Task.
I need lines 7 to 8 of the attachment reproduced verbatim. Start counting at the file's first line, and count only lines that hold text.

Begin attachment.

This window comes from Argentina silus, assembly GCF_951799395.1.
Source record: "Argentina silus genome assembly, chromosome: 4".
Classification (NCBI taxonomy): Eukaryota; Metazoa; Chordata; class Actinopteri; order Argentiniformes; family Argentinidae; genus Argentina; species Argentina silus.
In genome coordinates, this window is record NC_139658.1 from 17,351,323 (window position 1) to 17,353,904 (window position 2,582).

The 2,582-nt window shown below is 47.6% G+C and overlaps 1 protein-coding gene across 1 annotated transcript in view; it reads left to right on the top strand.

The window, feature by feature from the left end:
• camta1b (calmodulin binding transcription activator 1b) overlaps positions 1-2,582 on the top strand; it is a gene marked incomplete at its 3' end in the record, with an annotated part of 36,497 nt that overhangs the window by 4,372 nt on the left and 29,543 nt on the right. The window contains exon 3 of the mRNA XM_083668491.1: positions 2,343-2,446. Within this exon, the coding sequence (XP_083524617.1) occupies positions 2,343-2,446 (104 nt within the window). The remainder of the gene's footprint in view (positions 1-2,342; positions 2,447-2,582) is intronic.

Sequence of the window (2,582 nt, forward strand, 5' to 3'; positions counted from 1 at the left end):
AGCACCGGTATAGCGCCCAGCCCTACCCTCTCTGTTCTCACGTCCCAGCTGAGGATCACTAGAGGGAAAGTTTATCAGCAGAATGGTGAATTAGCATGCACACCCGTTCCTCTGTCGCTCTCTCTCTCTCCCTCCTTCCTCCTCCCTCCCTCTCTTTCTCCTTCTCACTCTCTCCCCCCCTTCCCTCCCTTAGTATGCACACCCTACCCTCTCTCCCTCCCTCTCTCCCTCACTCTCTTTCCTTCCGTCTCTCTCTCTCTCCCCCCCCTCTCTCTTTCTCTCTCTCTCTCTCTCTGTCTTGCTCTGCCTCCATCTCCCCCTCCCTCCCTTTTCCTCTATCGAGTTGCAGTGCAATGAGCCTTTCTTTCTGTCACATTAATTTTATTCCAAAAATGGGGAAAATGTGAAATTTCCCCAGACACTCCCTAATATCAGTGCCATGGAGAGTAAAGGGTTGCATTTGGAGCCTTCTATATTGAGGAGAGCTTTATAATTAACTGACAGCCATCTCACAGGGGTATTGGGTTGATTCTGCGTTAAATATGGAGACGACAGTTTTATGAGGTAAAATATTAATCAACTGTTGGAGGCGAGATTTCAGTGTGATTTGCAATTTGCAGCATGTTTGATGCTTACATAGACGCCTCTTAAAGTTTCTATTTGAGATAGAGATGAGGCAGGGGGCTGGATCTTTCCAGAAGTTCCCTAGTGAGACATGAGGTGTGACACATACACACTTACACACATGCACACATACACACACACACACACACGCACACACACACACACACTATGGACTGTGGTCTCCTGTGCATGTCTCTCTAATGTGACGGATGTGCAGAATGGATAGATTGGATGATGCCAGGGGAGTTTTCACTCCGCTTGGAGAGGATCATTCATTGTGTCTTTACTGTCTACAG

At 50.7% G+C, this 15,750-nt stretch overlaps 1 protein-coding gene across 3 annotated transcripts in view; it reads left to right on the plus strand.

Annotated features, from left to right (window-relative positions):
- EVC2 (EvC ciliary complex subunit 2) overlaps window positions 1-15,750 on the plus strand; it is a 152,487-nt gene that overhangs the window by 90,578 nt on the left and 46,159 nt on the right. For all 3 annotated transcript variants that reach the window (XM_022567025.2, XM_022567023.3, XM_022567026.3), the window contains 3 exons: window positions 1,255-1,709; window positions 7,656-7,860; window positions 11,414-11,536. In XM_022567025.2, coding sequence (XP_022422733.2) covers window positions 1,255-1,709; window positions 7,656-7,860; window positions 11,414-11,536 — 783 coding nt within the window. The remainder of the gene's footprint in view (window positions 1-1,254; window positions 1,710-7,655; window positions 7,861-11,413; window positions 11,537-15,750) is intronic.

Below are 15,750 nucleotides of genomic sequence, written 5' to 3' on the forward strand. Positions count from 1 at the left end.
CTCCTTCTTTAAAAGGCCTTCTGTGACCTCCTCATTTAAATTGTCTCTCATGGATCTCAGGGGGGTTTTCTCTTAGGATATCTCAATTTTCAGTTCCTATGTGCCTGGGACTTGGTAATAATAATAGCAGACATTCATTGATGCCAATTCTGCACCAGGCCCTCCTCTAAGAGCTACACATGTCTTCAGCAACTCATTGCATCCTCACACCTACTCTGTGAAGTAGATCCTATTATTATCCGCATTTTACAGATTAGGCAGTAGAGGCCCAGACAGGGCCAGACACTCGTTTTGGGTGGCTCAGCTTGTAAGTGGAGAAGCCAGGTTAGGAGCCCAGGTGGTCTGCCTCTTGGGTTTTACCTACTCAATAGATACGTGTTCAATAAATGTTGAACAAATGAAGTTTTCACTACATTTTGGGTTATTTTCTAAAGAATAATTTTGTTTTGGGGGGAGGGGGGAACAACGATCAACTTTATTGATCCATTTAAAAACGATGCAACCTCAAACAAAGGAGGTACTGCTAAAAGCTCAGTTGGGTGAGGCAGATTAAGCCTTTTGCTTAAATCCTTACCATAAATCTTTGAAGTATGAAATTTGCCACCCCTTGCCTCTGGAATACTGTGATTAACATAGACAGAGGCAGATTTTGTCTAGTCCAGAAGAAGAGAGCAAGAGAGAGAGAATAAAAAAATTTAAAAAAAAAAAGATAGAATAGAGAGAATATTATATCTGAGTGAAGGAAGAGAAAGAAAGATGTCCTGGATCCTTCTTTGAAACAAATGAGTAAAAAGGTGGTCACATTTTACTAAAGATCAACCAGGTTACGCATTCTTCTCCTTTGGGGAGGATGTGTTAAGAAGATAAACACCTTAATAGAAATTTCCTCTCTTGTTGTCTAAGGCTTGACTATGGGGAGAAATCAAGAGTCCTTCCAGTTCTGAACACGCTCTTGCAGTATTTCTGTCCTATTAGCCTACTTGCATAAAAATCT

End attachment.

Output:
• camta1b (calmodulin binding transcription activator 1b) overlaps positions 1-2,582 on the top strand; it is a gene marked incomplete at its 3' end in the record, with an annotated part of 36,497 nt that overhangs the window by 4,372 nt on the left and 29,543 nt on the right. The window contains exon 3 of the mRNA XM_083668491.1: positions 2,343-2,446. Within this exon, the coding sequence (XP_083524617.1) occupies positions 2,343-2,446 (104 nt within the window). The remainder of the gene's footprint in view (positions 1-2,342; positions 2,447-2,582) is intronic.

Sequence of the window (2,582 nt, forward strand, 5' to 3'; positions counted from 1 at the left end):